Tasting Notes

Producer Profile – Fabio Motta

1 November 2016 by Alex
Fabio Motta

Young winemaker Fabio Motta

After studying agriculture, Fabio Motta went to work at the Michele Satta winery in the beautiful Tuscan coastal area of Bolgheri. After working here for five years and marrying Michele’s daughter, Fabio acquired 4 hectares of his own vineyards. Planted to Sangiovese, Merlot, Cabernet Sauvignon, and Syrah, these vineyards are now nearly 20 years old. Fabio believes that ‘a good wine grower lives and works close to the earth, humbly’, his role is as a facilitator, allowing the land, the weather, and the grapes to shape the wines. In an area like Bolgheri with its large, aristocratic estates, this approach is as refreshing as it is unusual.

Fabio Motta’s range includes two excellent ‘Super Tuscan’ reds, ‘Le Gonnare’ and ‘Pievi’:

Fabio Motta, ‘Le Gonnare’, Bolgheri Superiore, Tuscany, Italy, 2013

Gonnare Bottle ShotThe clay rich soils of Fabio’s vineyards are particularly suited to Merlot. All grapes are destemmed before being fermented with wild yeasts. The wine then ages for 18 months in French barriques, one third of which are new. The wine ages for a further one year in bottle before release. This full and gutsy red incorporates 15% Syrah alongside the Merlot and shows enticing spicy, herby complexity with plenty of well-rounded tannin. Robert Parker’s Wine Advocate has recently awarded 96 points to this vintage of Le Gonnare – second only to Tenuta dell’Ornellaia’s Masseto (which carries a three-figure price tag!): “This is the first Bolgheri Superiore ever produced by young talent Fabio Motta. He used 85% Merlot and 15% Syrah to make his 2013 Bolgheri Superiore Le Gonnare. In terms of an inaugural wine, this red blend hits all the high marks. This is a delicious rendition that showcases the soft and elegant side of Merlot with the sassy spice and savory notes of Syrah at the back. Pretty mineral etchings give the wine definition and focus. The combination is beautiful. Only 3,500 bottles of this biodynamic wine are produced. Congratulations” – Monica Larner, the Wine Advocate, October 2016.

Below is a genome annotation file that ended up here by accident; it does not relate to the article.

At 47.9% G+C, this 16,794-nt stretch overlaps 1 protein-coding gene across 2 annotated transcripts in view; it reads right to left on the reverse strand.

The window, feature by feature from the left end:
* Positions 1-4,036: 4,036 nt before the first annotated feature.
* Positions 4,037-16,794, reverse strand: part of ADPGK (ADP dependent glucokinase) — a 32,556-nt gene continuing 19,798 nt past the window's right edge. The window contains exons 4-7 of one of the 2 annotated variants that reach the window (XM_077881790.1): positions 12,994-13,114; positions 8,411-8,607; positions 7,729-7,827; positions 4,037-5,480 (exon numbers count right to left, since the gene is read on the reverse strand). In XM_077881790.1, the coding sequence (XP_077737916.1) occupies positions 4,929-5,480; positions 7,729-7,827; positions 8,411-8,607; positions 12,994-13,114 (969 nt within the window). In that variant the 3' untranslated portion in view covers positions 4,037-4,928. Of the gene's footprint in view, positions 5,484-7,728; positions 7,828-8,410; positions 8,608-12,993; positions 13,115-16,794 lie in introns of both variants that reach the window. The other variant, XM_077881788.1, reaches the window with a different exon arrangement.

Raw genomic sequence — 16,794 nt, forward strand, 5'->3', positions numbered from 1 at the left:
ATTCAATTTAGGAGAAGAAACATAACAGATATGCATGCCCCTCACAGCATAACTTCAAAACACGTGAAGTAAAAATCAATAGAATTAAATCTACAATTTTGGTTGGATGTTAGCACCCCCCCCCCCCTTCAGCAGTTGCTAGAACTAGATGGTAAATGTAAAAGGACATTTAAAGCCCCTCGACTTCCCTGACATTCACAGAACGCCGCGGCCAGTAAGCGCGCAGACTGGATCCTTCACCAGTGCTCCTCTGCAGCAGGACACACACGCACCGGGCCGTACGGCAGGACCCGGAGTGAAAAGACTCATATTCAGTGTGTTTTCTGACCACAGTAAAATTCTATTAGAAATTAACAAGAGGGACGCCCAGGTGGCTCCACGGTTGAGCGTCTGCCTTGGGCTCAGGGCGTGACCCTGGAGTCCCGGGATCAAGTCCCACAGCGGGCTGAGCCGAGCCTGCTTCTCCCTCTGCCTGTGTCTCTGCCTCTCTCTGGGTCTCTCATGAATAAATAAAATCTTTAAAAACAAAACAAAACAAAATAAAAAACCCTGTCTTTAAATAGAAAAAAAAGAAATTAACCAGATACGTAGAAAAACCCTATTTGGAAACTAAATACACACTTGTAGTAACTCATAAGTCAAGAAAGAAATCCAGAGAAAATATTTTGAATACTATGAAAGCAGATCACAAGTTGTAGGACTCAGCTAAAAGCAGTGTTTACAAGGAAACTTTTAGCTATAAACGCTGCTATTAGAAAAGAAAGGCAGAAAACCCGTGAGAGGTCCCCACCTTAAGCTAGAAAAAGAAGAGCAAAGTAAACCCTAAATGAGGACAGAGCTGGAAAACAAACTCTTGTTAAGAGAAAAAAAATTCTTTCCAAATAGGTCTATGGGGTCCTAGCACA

Fabio Motta, ‘Pievi’, Bolgheri Rosso IGT, Tuscany, Italy, 2013

FMotta PieviA blend of 50% Merlot, 25% Cabernet Sauvignon, and 25% Sangiovese. Fermentation of each variety is done separately with only natural yeast in 33 hl. oak barrels. The cap is pushed down manually twice a day and delestage is used to let the must breathe. Fermentation takes two weeks for each variety, after which time the wine is blended. Malolactic fermentation takes place in second and third year barriques. The wine is aged in barriques of the same age for 12 months before bottling without fining or filtration. Notes of fresh red fruits, interwoven with balsamic notes and a rich minerality. The tannins are ripe and silky and the balance between alcohol and acidity creates a fresh and fragrant mouth feel.